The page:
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Poynter: How IRE Award winner Carl Prine tracked killings in Iraq

This animation from the Pittsburgh Tribune-Review came out of Carl Prine's reporting on U.S. killings of Iraqi children.

Carl Prine of the Pittsburgh Tribune-Review won an IRE Award this week for his project “Rules of Engagement”, which traced the events of March 6, 2007, when U.S. soldiers shot three unarmed deaf Iraqi boys.

Prine, a military veteran, got a tip about the killings, which he "relentlessly pursued in the face of enormous obstacles and personal peril," facing threats to him and his wife, the contest judges wrote. Prine spent two years tracking down the story and ultimately documented  an ongoing Army cover-up of the killings, false battlefield decorations and the accused gunman’s promotion.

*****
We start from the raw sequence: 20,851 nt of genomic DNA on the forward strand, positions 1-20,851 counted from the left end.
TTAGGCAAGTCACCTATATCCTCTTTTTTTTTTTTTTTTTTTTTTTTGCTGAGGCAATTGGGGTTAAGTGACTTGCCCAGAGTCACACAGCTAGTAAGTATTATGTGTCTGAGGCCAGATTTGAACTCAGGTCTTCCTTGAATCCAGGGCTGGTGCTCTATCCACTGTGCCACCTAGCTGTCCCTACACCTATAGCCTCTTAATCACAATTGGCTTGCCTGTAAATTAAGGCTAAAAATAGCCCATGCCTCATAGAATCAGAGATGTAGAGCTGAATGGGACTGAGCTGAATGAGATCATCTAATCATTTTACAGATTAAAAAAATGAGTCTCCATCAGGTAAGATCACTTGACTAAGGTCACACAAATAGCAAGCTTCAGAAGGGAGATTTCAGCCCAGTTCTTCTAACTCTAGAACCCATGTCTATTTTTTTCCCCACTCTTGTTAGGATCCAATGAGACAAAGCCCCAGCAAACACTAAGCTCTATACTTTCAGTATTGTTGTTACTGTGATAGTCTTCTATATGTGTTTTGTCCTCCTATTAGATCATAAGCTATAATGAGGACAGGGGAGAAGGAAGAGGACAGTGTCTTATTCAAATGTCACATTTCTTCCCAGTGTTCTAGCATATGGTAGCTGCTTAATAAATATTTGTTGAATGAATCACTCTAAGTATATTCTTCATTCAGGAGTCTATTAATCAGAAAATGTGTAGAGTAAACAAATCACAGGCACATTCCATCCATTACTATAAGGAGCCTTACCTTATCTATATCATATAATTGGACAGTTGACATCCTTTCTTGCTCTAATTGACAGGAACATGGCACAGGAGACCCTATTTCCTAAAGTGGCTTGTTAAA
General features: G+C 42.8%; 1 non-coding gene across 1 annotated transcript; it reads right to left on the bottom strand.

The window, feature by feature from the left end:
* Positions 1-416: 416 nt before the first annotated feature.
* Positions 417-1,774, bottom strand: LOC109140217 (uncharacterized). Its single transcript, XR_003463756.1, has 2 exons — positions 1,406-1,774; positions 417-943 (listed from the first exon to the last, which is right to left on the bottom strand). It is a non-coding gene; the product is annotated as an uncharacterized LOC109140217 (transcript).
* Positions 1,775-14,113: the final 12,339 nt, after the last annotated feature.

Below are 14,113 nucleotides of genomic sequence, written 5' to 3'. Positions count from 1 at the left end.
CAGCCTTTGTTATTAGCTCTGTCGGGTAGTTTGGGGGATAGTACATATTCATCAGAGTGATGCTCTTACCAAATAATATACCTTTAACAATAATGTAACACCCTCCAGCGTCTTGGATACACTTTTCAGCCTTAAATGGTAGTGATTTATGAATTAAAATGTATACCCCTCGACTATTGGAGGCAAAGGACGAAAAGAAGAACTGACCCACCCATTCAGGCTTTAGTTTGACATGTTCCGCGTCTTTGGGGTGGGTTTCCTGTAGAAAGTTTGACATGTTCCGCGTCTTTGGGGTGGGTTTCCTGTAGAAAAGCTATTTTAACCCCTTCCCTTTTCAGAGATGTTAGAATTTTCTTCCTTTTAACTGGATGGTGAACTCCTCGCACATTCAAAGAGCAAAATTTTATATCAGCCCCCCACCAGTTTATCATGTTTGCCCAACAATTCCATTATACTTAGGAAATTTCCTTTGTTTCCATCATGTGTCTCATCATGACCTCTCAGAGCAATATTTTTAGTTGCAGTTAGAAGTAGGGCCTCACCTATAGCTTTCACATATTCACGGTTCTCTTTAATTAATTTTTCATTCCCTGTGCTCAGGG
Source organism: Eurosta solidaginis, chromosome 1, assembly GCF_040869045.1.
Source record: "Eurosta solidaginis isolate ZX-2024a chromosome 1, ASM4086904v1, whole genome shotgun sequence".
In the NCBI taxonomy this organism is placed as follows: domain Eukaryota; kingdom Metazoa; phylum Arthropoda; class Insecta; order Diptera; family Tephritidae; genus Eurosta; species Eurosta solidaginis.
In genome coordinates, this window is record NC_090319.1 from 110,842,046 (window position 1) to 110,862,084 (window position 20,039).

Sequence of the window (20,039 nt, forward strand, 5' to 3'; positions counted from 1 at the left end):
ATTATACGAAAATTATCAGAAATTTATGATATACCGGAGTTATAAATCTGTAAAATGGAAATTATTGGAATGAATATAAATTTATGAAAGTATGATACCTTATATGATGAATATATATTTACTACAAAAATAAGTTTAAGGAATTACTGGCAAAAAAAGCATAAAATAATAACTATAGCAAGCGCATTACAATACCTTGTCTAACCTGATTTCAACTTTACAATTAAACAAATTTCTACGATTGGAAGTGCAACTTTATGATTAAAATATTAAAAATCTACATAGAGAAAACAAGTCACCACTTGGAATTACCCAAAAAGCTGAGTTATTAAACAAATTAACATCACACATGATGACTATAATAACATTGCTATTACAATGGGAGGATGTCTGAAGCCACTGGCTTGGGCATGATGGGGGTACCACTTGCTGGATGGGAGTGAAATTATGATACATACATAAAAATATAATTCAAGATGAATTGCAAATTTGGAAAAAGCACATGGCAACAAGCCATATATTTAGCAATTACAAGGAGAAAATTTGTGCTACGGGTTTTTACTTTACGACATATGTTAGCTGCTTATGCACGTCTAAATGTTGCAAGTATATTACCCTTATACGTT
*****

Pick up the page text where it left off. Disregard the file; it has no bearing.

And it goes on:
Poynter's Al Tompkins spoke with Prine about the project, who said he didn't know it was up for an award. Prine told Tompkins about a story that took two years and sent him all over the country:

After traveling to Washington State, Texas, Massachusetts and North Carolina to interview other witnesses to the shooting, Prine realized he would have to make one more trip: He would have to travel to Iraq to talk with the boys’ parents and tribal leaders.

“By December 2011, the Americans were gone from Iraq,” Prine said. “I could not embed with anyone, and I could not get a visa to get in the country legally. But it turns out when you get to Kurdistan, they stamp an Iraq visa on your passport, but you are not supposed to actually use it.”

Read the full post at Poynter ... 

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